Social Media Chair - Laura Naslund (firstname.lastname@example.org)
Laura is a PhD candidate in the Odum School of Ecology at the University of Georgia. Her dissertation research examines the contribution of small dams and their reservoirs to greenhouse gas emissions from freshwaters. The ultimate aim of her research is to help develop tools to manage aging dam infrastructure which account for the wide range of services and disservices that these structures provide. Her love of southeastern waters can be traced to summer afternoons mucking around Lower Barton Creek, a tributary of the Neuse River, NC. She is excited to connect with fellow southeastern freshwater folks through the chapter. Laura has been a member of the Society of Freshwater Science since 2017.
The Southeast USA Chapter is open to all those interested in freshwater science in the southeast USA. The southeastern USA is rich in freshwater resources and contains a disproportionate diversity of freshwater animals relative to the rest of the USA, with more than a quarter of the region’s species found nowhere else in the world. Unfortunately, the southeastern USA is also a hotspot for imperilment, in part because of intensive agricultural and urban development coupled with insufficient investment conservation. The Chapter aims to foster exchange of scientific information among the membership, and with other professional societies, resource managers, policy makers, educators, and the public in the Southeast USA.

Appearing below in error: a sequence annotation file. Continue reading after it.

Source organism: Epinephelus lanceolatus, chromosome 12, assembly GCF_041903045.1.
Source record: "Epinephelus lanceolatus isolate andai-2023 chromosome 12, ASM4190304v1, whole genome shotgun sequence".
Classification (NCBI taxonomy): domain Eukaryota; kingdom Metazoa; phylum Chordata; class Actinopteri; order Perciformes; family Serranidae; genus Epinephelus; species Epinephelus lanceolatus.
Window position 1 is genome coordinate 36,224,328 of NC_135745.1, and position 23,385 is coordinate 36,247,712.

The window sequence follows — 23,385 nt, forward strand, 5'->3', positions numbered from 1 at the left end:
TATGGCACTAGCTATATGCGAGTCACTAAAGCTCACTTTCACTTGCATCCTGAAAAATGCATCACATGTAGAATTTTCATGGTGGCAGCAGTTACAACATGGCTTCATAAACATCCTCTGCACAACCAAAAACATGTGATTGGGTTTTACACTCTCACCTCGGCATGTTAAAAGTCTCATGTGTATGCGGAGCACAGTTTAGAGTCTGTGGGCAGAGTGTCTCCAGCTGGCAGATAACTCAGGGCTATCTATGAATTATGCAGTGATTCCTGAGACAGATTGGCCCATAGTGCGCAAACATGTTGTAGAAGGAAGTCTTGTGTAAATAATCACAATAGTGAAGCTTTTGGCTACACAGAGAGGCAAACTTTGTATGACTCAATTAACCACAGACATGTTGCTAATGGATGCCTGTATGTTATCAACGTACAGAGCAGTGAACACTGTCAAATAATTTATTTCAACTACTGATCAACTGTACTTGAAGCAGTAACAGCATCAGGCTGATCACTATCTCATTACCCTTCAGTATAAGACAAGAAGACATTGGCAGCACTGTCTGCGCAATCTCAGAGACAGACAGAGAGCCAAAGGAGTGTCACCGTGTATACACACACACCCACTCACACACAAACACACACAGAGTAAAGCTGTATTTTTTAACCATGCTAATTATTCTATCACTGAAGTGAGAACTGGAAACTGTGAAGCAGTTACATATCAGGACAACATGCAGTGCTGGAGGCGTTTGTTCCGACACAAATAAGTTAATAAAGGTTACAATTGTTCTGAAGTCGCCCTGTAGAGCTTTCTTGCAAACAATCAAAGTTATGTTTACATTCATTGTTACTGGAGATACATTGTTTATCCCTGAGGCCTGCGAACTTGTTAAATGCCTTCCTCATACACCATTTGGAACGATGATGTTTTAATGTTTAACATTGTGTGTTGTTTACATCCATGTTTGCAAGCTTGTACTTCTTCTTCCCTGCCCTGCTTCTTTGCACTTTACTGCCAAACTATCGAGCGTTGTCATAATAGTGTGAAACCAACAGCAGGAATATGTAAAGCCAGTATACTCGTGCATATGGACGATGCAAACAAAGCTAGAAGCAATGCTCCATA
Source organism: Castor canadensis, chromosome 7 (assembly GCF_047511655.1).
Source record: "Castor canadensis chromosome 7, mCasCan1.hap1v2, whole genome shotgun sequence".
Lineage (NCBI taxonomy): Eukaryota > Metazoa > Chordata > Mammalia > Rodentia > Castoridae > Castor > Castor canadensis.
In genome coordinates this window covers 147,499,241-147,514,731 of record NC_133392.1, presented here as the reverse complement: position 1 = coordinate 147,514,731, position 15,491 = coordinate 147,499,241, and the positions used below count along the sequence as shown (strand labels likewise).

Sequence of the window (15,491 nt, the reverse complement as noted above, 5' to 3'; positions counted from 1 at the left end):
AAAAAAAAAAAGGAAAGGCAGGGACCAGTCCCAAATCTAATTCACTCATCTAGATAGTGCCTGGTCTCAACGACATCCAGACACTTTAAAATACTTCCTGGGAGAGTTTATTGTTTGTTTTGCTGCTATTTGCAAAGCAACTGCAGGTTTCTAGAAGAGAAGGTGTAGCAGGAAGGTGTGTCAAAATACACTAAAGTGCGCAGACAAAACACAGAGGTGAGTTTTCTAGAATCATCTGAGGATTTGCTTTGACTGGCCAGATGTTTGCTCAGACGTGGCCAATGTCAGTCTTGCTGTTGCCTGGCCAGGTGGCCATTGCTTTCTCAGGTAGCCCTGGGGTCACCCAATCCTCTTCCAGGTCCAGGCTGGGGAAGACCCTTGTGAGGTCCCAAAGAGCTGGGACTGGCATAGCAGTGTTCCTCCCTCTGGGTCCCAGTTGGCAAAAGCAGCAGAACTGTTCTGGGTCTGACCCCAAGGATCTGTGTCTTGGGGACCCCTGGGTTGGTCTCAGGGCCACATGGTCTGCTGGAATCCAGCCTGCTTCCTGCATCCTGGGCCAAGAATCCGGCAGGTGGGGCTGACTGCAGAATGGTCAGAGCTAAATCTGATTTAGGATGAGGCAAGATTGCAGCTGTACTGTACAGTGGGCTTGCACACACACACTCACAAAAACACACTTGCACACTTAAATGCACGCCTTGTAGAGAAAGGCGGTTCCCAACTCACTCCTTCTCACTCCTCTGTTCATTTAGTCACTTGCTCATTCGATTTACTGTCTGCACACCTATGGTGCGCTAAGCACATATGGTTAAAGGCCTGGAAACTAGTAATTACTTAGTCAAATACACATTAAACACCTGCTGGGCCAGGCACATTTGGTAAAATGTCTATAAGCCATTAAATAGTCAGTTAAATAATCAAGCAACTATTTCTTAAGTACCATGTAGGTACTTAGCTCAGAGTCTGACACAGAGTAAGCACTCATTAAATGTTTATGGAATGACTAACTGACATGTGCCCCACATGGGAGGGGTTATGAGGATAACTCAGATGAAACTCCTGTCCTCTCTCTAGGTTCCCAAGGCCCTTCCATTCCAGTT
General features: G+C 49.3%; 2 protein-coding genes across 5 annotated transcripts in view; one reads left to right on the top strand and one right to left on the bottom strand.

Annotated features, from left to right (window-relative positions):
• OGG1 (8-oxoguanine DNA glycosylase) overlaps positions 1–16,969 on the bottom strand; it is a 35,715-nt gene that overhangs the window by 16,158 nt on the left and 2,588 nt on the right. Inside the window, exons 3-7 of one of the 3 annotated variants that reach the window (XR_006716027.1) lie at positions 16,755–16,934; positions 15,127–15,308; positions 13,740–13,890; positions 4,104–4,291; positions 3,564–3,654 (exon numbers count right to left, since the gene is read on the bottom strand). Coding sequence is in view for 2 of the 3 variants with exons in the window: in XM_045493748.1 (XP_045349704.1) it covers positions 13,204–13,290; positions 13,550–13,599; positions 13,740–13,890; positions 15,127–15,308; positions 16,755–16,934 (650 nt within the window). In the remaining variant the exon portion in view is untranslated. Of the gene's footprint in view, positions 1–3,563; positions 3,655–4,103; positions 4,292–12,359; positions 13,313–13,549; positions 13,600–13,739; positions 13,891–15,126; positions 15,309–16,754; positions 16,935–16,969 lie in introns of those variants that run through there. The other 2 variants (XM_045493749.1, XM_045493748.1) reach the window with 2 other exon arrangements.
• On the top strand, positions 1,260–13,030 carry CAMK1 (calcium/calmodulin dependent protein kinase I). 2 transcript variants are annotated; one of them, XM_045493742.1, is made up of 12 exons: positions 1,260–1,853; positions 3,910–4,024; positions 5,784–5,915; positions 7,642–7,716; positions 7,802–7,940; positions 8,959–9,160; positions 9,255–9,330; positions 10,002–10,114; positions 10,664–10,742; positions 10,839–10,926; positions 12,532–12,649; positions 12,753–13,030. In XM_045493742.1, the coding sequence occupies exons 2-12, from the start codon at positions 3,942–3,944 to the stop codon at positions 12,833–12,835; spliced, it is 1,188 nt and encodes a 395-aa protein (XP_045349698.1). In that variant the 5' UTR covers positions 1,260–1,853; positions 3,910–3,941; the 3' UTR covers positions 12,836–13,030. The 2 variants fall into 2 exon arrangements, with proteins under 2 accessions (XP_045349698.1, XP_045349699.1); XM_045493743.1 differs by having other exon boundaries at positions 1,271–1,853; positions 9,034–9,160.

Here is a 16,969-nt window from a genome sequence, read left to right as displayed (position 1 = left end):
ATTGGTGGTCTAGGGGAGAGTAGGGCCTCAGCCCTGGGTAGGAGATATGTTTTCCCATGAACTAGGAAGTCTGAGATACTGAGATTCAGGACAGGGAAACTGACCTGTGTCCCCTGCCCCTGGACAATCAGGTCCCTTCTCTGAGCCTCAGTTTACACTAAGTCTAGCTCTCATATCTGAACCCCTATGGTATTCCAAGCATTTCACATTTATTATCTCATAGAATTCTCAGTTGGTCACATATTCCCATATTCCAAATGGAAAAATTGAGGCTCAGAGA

Specific goals of the southeastern USA chapter include:
- Increase engagement of southeastern Minority-Serving (MSI) and Undergraduate-Focused (UFI) institutions with SFS.
- Increase undergraduate engagement in freshwater science.
- Organize funded workshops and training experiences among labs
- Enhance regional collaborations
- Promote research and conservation of freshwater ecosystems in the southeast USA
- Develop a regional network of field sites and contacts for education and research
- Increase engagement of southeastern researchers with the larger SFS organization
The Southeast USA chapter seeks to support and facilitate communication among SFS members working in Southeast ecosystems. We also aim to provide a bridge for non-SFS members to interact with the society at regional meetings to enhance engagement with other groups.
Southeast Chapter Social Media
If you have content to share on the chapter's social media channels (Twitter and Instagram), please send it via email to email@example.com. Ideas for content include chapter members, future members and current freshwater research!